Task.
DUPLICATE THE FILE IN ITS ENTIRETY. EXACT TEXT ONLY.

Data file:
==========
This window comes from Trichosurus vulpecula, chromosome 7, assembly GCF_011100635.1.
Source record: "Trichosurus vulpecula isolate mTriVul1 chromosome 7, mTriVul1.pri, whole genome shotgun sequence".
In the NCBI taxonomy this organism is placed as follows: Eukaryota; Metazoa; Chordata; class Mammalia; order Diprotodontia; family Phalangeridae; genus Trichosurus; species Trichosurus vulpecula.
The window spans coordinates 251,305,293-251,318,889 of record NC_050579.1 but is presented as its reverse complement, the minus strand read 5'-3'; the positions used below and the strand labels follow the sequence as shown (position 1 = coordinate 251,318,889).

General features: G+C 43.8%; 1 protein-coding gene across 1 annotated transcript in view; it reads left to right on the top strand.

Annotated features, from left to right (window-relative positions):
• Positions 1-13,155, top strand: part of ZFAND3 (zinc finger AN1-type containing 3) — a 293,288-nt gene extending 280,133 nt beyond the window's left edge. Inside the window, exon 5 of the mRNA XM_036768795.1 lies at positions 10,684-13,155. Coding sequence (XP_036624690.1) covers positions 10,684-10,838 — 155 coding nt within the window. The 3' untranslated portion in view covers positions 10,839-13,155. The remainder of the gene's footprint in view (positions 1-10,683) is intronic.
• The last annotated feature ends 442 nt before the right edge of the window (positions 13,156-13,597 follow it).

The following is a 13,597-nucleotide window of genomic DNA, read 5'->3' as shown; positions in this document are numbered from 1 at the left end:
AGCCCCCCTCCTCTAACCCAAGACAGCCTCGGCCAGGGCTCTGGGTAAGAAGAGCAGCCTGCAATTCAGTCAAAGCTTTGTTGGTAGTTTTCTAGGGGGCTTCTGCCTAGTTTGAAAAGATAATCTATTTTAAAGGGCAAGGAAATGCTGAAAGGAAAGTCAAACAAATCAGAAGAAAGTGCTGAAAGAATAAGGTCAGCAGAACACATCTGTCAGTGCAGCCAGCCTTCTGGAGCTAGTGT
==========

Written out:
This window comes from Trichosurus vulpecula, chromosome 7, assembly GCF_011100635.1.
Source record: "Trichosurus vulpecula isolate mTriVul1 chromosome 7, mTriVul1.pri, whole genome shotgun sequence".
In the NCBI taxonomy this organism is placed as follows: Eukaryota; Metazoa; Chordata; class Mammalia; order Diprotodontia; family Phalangeridae; genus Trichosurus; species Trichosurus vulpecula.
The window spans coordinates 251,305,293-251,318,889 of record NC_050579.1 but is presented as its reverse complement, the minus strand read 5'-3'; the positions used below and the strand labels follow the sequence as shown (position 1 = coordinate 251,318,889).

General features: G+C 43.8%; 1 protein-coding gene across 1 annotated transcript in view; it reads left to right on the top strand.

Annotated features, from left to right (window-relative positions):
• Positions 1-13,155, top strand: part of ZFAND3 (zinc finger AN1-type containing 3) — a 293,288-nt gene extending 280,133 nt beyond the window's left edge. Inside the window, exon 5 of the mRNA XM_036768795.1 lies at positions 10,684-13,155. Coding sequence (XP_036624690.1) covers positions 10,684-10,838 — 155 coding nt within the window. The 3' untranslated portion in view covers positions 10,839-13,155. The remainder of the gene's footprint in view (positions 1-10,683) is intronic.
• The last annotated feature ends 442 nt before the right edge of the window (positions 13,156-13,597 follow it).

The following is a 13,597-nucleotide window of genomic DNA, read 5'->3' as shown; positions in this document are numbered from 1 at the left end:
AGCCCCCCTCCTCTAACCCAAGACAGCCTCGGCCAGGGCTCTGGGTAAGAAGAGCAGCCTGCAATTCAGTCAAAGCTTTGTTGGTAGTTTTCTAGGGGGCTTCTGCCTAGTTTGAAAAGATAATCTATTTTAAAGGGCAAGGAAATGCTGAAAGGAAAGTCAAACAAATCAGAAGAAAGTGCTGAAAGAATAAGGTCAGCAGAACACATCTGTCAGTGCAGCCAGCCTTCTGGAGCTAGTGT